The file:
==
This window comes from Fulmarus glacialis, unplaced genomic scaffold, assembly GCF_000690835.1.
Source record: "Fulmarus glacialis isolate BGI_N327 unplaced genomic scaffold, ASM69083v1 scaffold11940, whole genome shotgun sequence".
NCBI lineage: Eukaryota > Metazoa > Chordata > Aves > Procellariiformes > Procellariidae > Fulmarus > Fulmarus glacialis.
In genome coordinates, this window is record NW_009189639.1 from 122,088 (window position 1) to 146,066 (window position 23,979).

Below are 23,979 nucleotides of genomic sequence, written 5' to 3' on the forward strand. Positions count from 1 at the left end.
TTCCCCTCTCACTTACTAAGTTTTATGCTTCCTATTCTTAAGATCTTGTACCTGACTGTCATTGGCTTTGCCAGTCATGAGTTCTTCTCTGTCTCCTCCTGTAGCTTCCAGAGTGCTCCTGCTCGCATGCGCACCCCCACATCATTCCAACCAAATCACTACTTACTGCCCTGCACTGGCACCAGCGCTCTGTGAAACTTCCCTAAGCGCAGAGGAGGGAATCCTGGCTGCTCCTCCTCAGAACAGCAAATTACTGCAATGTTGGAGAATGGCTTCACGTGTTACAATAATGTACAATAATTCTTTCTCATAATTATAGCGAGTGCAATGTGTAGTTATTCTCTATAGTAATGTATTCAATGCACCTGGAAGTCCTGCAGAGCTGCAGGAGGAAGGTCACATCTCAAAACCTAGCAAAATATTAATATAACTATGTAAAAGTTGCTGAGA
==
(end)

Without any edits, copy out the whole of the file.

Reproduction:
This window comes from Fulmarus glacialis, unplaced genomic scaffold, assembly GCF_000690835.1.
Source record: "Fulmarus glacialis isolate BGI_N327 unplaced genomic scaffold, ASM69083v1 scaffold11940, whole genome shotgun sequence".
NCBI lineage: Eukaryota > Metazoa > Chordata > Aves > Procellariiformes > Procellariidae > Fulmarus > Fulmarus glacialis.
In genome coordinates, this window is record NW_009189639.1 from 122,088 (window position 1) to 146,066 (window position 23,979).

Below are 23,979 nucleotides of genomic sequence, written 5' to 3' on the forward strand. Positions count from 1 at the left end.
TTCCCCTCTCACTTACTAAGTTTTATGCTTCCTATTCTTAAGATCTTGTACCTGACTGTCATTGGCTTTGCCAGTCATGAGTTCTTCTCTGTCTCCTCCTGTAGCTTCCAGAGTGCTCCTGCTCGCATGCGCACCCCCACATCATTCCAACCAAATCACTACTTACTGCCCTGCACTGGCACCAGCGCTCTGTGAAACTTCCCTAAGCGCAGAGGAGGGAATCCTGGCTGCTCCTCCTCAGAACAGCAAATTACTGCAATGTTGGAGAATGGCTTCACGTGTTACAATAATGTACAATAATTCTTTCTCATAATTATAGCGAGTGCAATGTGTAGTTATTCTCTATAGTAATGTATTCAATGCACCTGGAAGTCCTGCAGAGCTGCAGGAGGAAGGTCACATCTCAAAACCTAGCAAAATATTAATATAACTATGTAAAAGTTGCTGAGA